There are no provisions in administrative law for regulating the flow of information entering or leaving the system, or for ensuring that regulatory participants can keep up with a rising tide of issues, details, and technicalities. Indeed, a number of doctrinal refinements, originally intended to ensure that executive branch decisions are made in the sunlight, inadvertently create incentives for participants to overwhelm the administrative system with complex information, causing many of the decision-making processes to remain, for all practical purposes, in the dark. As these agency decisions become increasingly obscure to all but the most well-informed insiders, administrative accountability is undermined as entire sectors of affected parties find they can no longer afford to participate in this expensive system. Pluralistic oversight, productive judicial review, and opportunities for intelligent agency decision-making are all put under significant strain in a system that refuses to manage and indeed tends to encourage excessive information. This Article first discusses how parties can capture the regulatory process using information that allows them to control or at least dominate regulatory outcomes ((lie information capture phenomenon). It then traces the problem back to a series of failures by Congress and the courts to require some filtering of the information flowing through the system (filter failure). Rather than filtering information, the incentives tilt in the opposite direction and encourage participants to err on the side of providing too much rather than too little information. Evidence is then offered to show how this uncontrolled and excessive information is taking a toll on the basic objectives of administrative governance. The Article closes with a series of unconventional but relatively straightforward reforms that offer some hope of bringing information capture under control.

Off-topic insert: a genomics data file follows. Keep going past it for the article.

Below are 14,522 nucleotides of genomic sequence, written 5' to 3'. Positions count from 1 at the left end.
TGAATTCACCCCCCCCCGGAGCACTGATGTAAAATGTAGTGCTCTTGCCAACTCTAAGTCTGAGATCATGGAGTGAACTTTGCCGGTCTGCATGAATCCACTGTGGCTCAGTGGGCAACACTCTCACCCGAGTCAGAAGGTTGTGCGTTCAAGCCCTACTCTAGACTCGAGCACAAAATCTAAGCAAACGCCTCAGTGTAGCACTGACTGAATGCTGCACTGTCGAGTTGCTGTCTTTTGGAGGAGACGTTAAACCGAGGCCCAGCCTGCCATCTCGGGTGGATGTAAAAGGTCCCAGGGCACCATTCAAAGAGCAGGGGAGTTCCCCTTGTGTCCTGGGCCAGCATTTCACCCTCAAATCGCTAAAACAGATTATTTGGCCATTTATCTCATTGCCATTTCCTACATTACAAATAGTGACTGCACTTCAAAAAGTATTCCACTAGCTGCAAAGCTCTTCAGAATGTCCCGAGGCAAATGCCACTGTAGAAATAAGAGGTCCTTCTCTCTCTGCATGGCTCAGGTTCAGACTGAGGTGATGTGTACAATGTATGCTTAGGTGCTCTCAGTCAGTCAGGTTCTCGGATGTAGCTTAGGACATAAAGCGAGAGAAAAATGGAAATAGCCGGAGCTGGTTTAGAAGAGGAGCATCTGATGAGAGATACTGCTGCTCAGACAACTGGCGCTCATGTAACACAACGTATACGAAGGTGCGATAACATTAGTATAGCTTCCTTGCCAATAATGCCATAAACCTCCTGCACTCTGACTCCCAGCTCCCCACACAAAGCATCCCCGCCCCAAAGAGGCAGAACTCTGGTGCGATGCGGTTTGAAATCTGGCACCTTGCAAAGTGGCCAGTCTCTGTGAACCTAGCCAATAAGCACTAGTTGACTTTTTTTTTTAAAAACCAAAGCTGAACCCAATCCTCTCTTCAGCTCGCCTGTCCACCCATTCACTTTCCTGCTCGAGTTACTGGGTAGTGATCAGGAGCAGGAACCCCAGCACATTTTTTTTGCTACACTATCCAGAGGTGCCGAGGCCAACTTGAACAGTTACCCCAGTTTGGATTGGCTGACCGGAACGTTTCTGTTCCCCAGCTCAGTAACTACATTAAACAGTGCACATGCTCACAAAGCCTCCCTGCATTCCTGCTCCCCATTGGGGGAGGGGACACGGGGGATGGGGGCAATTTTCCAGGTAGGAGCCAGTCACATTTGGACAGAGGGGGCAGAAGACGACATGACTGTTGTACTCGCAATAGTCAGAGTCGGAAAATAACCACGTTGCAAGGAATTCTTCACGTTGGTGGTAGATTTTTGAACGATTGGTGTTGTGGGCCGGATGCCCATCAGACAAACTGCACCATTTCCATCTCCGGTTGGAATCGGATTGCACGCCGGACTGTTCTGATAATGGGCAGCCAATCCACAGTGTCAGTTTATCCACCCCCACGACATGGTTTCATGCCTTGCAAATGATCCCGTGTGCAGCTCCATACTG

Wendy E. Wagner,
Administrative Law, Filter Failure, and Information Capture,
59 Duke Law Journal
Available at: http://scholarship.law.duke.edu/dlj/vol59/iss7/2